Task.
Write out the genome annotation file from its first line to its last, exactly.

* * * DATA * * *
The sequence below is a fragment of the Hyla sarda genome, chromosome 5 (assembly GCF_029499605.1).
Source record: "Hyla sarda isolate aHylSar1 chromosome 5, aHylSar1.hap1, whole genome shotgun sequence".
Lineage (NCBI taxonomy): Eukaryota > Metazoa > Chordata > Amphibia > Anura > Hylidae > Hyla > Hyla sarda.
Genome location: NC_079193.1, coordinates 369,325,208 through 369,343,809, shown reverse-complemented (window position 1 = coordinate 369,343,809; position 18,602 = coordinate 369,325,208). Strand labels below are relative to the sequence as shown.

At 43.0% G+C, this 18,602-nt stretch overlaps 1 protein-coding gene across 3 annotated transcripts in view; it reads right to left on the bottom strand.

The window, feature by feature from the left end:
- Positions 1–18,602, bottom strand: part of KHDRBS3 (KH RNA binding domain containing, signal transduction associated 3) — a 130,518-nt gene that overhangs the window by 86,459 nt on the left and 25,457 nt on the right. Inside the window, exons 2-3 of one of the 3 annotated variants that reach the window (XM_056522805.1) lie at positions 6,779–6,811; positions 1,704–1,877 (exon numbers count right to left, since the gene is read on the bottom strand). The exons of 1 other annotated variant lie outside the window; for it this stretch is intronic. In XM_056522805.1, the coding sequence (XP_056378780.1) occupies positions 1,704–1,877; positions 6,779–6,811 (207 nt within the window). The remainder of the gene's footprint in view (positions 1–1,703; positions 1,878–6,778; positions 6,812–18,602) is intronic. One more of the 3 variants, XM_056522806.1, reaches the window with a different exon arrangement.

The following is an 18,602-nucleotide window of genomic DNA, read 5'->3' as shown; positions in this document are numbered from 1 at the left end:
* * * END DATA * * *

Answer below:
The sequence below is a fragment of the Hyla sarda genome, chromosome 5 (assembly GCF_029499605.1).
Source record: "Hyla sarda isolate aHylSar1 chromosome 5, aHylSar1.hap1, whole genome shotgun sequence".
Lineage (NCBI taxonomy): Eukaryota > Metazoa > Chordata > Amphibia > Anura > Hylidae > Hyla > Hyla sarda.
Genome location: NC_079193.1, coordinates 369,325,208 through 369,343,809, shown reverse-complemented (window position 1 = coordinate 369,343,809; position 18,602 = coordinate 369,325,208). Strand labels below are relative to the sequence as shown.

At 43.0% G+C, this 18,602-nt stretch overlaps 1 protein-coding gene across 3 annotated transcripts in view; it reads right to left on the bottom strand.

The window, feature by feature from the left end:
- Positions 1–18,602, bottom strand: part of KHDRBS3 (KH RNA binding domain containing, signal transduction associated 3) — a 130,518-nt gene that overhangs the window by 86,459 nt on the left and 25,457 nt on the right. Inside the window, exons 2-3 of one of the 3 annotated variants that reach the window (XM_056522805.1) lie at positions 6,779–6,811; positions 1,704–1,877 (exon numbers count right to left, since the gene is read on the bottom strand). The exons of 1 other annotated variant lie outside the window; for it this stretch is intronic. In XM_056522805.1, the coding sequence (XP_056378780.1) occupies positions 1,704–1,877; positions 6,779–6,811 (207 nt within the window). The remainder of the gene's footprint in view (positions 1–1,703; positions 1,878–6,778; positions 6,812–18,602) is intronic. One more of the 3 variants, XM_056522806.1, reaches the window with a different exon arrangement.

The following is an 18,602-nucleotide window of genomic DNA, read 5'->3' as shown; positions in this document are numbered from 1 at the left end: